Chapter 3: My Early Life at Home

I’ve told you about how my folks were so taken up with their activities at church. Well, that wasn’t all. They had activities that carried over into the home, too. From the time we were young, my mother was our “story teller” out on the front porch. In the evenings when there must not have been much else to do, she would take us out there, and then she’d tell us stories. She told about Daniel in the Lions’ Den, Shadrach, Meshach and Abednego, David and Goliath, and many other stories that she made almost literally come alive for us. She also told other stories that had a good moral to them like Snow White and Rose Red. We and the neighborhood kids who wanted to, would sit out there and listen with our most rapt attention to all she would tell.

My father had his Boys’ Bible School class, and he loved to have them over to our house for a party from time to time. When they came over, we played games, and Mother always went in the kitchen and baked chocolate chip cookies for us. They were always so nice and warm when she served them, and we kids loved that. Sometimes we’d play “Up Jack” where we’d put a nickel in one person’s hand, and all of us put our hands under the table. Then someone would say, “Up Jack!” and we’d all put our hands on the table. The person who was “it” would have to guess who had the nickel in his hand. We’d have to put our fists on the table, and then flatten our hands on it. If you had the nickel, you would have to put it down in such a way that you couldn’t hear it click when you made your hand flat. Otherwise, whoever was “it” would hear it and catch you with the nickel.

We played Up Jack sometimes when the neighborhood kids came over, too, and we invariably would play Monopoly, and the game would go on and on and on. We enjoyed playing Cootie, Perquacky and other games that we had that didn’t use playing cards, because that was one thing Mother and Dad did not allow in our house, playing cards! For them, these were things of the devil himself, and the symbols on the cards stood for evil things. Therefore, when we wanted to play with cards, we would go across the street to the Markles’ home, and we would play “War” there for hours and hours, sitting around on their cool cement front porch and enjoying ourselves tremendously.

Every month, the ladies of our church had a Ladies’ Missionary Meeting, and often it was held at our house. We had special missionaries come at such times, and they told about all kinds of wonderful things that they had experienced on the foreign field. One couple, Andrew and Birdie Uhlinger, was very influential in my decision to work on the mission field. The Uhlingers worked with the African Inland Mission in the Belgian Congo with people called pygmies, and they took pictures of themselves with the pygmies who were very small people. They themselves weren’t so big, but beside the pygmies, they looked quite tall. Not many people were able to work with the pygmies because they were very shy people and always ran away and hid when anyone not of their own tribe came near. But somehow, the Uhlingers were able to make friends of them, and then they ultimately came around and let them teach them about the Lord Jesus Christ.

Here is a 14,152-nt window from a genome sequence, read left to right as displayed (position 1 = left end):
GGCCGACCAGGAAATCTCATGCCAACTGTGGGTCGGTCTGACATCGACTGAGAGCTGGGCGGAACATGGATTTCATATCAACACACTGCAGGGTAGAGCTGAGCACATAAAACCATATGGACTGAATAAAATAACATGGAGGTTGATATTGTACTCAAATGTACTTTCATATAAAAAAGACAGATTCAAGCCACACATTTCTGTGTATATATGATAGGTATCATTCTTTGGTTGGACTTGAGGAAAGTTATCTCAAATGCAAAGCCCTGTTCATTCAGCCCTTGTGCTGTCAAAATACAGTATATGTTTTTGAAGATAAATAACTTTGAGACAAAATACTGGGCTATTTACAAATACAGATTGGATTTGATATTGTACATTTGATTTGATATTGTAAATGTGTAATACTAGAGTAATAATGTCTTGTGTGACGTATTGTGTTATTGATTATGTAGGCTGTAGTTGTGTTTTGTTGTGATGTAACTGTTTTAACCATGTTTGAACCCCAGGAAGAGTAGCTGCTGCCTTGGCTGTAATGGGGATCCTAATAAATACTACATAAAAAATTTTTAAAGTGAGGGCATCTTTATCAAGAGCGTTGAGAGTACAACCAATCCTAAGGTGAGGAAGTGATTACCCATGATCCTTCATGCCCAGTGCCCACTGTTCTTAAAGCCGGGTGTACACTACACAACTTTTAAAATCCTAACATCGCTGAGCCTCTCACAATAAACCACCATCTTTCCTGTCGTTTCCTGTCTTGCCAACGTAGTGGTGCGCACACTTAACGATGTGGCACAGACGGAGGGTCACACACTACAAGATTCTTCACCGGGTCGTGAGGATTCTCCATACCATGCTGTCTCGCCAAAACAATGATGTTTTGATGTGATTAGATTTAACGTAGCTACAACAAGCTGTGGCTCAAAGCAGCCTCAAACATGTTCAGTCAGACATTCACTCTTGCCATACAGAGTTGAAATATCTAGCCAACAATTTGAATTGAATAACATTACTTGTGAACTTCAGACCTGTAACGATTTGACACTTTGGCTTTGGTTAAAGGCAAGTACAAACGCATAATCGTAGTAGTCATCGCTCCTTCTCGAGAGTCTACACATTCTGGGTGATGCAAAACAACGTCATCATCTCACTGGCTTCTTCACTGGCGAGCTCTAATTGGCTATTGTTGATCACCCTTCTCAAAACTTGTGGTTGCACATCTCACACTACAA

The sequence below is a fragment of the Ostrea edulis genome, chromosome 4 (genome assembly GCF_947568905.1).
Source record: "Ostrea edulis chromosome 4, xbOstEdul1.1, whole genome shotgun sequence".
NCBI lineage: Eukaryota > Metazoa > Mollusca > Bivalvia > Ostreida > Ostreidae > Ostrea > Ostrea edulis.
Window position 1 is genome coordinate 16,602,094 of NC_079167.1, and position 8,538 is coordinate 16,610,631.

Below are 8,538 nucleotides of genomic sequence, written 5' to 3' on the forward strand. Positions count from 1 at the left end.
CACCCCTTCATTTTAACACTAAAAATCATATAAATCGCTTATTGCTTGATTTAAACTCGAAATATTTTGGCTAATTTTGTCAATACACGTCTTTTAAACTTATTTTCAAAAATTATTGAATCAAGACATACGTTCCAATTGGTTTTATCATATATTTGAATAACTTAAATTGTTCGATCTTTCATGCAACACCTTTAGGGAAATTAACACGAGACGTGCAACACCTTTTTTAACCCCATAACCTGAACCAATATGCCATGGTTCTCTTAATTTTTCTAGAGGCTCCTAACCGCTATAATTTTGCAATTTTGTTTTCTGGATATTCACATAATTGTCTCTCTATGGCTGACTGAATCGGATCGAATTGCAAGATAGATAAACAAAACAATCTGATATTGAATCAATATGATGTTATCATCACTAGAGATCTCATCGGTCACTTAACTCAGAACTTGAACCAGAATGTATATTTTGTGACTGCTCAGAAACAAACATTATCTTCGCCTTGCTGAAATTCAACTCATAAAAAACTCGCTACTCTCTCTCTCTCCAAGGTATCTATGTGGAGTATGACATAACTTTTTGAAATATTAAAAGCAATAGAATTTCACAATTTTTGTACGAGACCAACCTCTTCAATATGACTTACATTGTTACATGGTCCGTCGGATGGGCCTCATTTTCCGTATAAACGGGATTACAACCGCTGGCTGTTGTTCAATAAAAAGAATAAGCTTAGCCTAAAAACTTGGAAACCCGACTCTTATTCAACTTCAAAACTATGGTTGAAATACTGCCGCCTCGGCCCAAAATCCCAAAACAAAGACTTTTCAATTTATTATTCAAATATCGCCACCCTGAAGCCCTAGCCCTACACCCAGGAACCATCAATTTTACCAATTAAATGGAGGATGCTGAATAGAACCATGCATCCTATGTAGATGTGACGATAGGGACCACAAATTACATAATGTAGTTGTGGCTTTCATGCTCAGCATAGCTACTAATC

They would tell many stories about the pygmies, and I thought perhaps some day I would want to go out there to work with them. They brought home small items from the Congo which they gave to us children to remind us of Africa. One thing I remember was a little part of an elephant’s tail which was curled around to make a bracelet. I had never seen anything like that before! Eadie, my youngest sister, even remembers them showing an elephant’s foot that had been hollowed out—I guess to be used as a trash container.

One time, a long time after that, when I was already grown and had gone to Bible college, married and had my own family, the Uhlingers loaned me a lovely huge painting of their area. It was a picture of the Congo River. Alongside the river was a huge tree with branches growing out over the river, the center of a picturesque scene. It appeared peaceful, despite the unseen crocodiles. Even though I didn’t end up being a missionary in Africa, it was the next best thing to have that picture hanging on our living room wall. When the couple finally retired and came home to the States, they lived in a little missionary center in Glendale, California. Then I took it back to grace their living room. What a joy it was to have had it for all of those years in our home. Now it was back in their home.